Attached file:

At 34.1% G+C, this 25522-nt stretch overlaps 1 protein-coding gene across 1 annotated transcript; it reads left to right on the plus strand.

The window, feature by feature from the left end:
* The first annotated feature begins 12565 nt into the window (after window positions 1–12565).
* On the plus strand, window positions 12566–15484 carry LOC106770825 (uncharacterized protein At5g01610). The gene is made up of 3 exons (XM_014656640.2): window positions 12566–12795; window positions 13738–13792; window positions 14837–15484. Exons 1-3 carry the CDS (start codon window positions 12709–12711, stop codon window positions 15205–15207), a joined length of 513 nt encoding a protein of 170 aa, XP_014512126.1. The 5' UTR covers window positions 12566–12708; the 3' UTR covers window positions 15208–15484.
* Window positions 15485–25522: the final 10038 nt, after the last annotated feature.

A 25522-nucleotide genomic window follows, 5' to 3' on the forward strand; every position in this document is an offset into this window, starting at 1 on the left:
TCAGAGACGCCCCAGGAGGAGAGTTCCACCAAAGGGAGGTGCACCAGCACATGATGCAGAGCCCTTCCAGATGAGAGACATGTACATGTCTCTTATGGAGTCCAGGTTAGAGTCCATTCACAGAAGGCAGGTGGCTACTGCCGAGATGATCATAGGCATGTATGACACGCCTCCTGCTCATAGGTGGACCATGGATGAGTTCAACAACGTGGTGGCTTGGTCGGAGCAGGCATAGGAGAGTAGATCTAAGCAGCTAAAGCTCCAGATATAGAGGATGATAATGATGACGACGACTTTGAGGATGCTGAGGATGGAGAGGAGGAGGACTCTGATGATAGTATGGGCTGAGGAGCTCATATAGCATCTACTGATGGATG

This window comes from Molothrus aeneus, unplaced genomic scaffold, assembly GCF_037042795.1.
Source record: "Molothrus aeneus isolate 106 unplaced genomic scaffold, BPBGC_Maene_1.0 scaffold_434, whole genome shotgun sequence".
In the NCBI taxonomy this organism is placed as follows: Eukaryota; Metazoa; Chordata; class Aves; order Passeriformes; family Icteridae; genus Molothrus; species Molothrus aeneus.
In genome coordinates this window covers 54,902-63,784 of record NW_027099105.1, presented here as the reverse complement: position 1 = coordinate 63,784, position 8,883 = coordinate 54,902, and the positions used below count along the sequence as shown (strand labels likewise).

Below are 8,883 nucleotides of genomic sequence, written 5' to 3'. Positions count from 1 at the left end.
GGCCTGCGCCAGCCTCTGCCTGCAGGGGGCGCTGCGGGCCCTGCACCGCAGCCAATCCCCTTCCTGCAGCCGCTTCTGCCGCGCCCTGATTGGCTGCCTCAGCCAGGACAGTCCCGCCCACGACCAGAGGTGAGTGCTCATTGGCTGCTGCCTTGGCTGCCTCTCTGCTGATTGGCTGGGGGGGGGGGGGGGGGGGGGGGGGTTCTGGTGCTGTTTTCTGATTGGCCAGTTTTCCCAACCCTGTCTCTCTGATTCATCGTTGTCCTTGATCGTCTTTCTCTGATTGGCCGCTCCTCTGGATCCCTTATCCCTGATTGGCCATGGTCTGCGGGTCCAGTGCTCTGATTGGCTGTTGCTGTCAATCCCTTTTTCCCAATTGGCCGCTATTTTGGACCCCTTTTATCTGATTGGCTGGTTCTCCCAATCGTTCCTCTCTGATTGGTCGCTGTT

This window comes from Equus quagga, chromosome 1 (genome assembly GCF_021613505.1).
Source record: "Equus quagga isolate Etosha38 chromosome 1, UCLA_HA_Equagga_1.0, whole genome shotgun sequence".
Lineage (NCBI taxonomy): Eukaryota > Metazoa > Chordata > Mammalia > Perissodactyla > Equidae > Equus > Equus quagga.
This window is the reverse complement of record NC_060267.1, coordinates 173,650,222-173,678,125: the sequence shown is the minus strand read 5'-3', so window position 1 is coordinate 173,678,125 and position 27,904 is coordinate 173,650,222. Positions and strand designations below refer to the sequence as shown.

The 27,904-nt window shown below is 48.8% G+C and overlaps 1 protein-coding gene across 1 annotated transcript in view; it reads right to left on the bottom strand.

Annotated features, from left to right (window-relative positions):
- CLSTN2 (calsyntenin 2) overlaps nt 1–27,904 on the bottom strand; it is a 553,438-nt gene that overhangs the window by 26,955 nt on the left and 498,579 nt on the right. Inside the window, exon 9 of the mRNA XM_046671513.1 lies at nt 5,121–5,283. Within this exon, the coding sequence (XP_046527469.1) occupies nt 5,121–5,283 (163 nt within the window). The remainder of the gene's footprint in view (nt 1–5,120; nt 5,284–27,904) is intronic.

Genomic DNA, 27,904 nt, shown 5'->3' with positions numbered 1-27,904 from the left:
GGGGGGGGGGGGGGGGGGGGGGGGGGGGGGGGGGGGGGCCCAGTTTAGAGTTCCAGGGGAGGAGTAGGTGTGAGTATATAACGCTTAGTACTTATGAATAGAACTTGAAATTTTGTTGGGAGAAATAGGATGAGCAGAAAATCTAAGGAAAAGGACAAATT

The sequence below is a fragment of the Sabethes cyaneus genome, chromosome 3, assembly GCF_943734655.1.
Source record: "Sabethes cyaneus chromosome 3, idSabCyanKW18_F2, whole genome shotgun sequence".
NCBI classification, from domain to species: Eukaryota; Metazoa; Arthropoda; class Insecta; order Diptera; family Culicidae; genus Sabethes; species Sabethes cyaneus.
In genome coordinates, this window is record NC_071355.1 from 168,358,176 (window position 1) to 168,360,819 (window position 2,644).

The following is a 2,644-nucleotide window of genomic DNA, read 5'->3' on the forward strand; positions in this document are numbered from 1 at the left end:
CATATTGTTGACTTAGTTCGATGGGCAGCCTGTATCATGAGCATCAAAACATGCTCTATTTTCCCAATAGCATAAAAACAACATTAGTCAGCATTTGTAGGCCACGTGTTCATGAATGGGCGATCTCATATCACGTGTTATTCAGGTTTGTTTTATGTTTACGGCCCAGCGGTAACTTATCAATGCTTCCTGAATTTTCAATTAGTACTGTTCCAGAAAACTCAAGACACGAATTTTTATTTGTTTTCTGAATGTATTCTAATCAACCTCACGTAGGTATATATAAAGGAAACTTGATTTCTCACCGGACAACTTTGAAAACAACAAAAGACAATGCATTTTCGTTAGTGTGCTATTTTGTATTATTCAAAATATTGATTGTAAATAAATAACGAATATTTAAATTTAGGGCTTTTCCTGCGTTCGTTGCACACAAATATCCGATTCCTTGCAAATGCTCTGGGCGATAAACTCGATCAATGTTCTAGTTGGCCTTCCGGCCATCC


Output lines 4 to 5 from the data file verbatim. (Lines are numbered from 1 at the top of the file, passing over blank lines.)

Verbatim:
* On the plus strand, window positions 12566–15484 carry LOC106770825 (uncharacterized protein At5g01610). The gene is made up of 3 exons (XM_014656640.2): window positions 12566–12795; window positions 13738–13792; window positions 14837–15484. Exons 1-3 carry the CDS (start codon window positions 12709–12711, stop codon window positions 15205–15207), a joined length of 513 nt encoding a protein of 170 aa, XP_014512126.1. The 5' UTR covers window positions 12566–12708; the 3' UTR covers window positions 15208–15484.
* Window positions 15485–25522: the final 10038 nt, after the last annotated feature.